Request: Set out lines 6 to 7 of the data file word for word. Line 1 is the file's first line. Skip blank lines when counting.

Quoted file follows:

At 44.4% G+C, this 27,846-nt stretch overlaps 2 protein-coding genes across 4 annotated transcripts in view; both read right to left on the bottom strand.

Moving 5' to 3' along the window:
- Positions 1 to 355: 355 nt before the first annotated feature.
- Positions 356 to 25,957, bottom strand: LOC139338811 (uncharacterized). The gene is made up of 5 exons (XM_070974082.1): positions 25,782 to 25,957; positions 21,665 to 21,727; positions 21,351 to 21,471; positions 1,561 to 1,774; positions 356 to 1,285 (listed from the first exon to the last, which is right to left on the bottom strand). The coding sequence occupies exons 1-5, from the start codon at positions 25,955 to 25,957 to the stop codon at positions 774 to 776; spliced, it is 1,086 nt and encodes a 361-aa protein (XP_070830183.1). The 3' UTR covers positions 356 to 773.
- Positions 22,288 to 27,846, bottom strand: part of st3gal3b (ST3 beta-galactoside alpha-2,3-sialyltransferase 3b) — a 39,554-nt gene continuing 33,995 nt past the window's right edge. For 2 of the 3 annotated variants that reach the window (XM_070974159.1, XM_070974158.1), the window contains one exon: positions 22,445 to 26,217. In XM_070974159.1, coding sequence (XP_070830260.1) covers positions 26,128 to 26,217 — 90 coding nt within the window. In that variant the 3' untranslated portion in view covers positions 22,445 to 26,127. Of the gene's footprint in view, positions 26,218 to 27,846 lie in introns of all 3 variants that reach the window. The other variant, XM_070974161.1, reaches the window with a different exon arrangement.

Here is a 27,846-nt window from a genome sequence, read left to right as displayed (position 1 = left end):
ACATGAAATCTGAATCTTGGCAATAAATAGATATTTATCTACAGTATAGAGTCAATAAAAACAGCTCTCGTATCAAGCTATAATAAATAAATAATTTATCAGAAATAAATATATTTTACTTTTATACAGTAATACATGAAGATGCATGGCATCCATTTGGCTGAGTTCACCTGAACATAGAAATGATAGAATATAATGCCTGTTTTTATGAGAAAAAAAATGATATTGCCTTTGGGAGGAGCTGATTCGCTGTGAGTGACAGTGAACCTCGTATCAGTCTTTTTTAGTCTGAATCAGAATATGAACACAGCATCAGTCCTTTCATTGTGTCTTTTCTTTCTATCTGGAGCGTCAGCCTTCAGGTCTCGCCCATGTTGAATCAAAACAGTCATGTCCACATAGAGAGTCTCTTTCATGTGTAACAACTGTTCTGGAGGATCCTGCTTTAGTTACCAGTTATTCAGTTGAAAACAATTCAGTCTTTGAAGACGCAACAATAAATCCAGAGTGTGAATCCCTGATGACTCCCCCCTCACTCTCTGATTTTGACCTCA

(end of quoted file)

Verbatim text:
Here is a 27,846-nt window from a genome sequence, read left to right as displayed (position 1 = left end):
ACATGAAATCTGAATCTTGGCAATAAATAGATATTTATCTACAGTATAGAGTCAATAAAAACAGCTCTCGTATCAAGCTATAATAAATAAATAATTTATCAGAAATAAATATATTTTACTTTTATACAGTAATACATGAAGATGCATGGCATCCATTTGGCTGAGTTCACCTGAACATAGAAATGATAGAATATAATGCCTGTTTTTATGAGAAAAAAAATGATATTGCCTTTGGGAGGAGCTGATTCGCTGTGAGTGACAGTGAACCTCGTATCAGTCTTTTTTAGTCTGAATCAGAATATGAACACAGCATCAGTCCTTTCATTGTGTCTTTTCTTTCTATCTGGAGCGTCAGCCTTCAGGTCTCGCCCATGTTGAATCAAAACAGTCATGTCCACATAGAGAGTCTCTTTCATGTGTAACAACTGTTCTGGAGGATCCTGCTTTAGTTACCAGTTATTCAGTTGAAAACAATTCAGTCTTTGAAGACGCAACAATAAATCCAGAGTGTGAATCCCTGATGACTCCCCCCTCACTCTCTGATTTTGACCTCA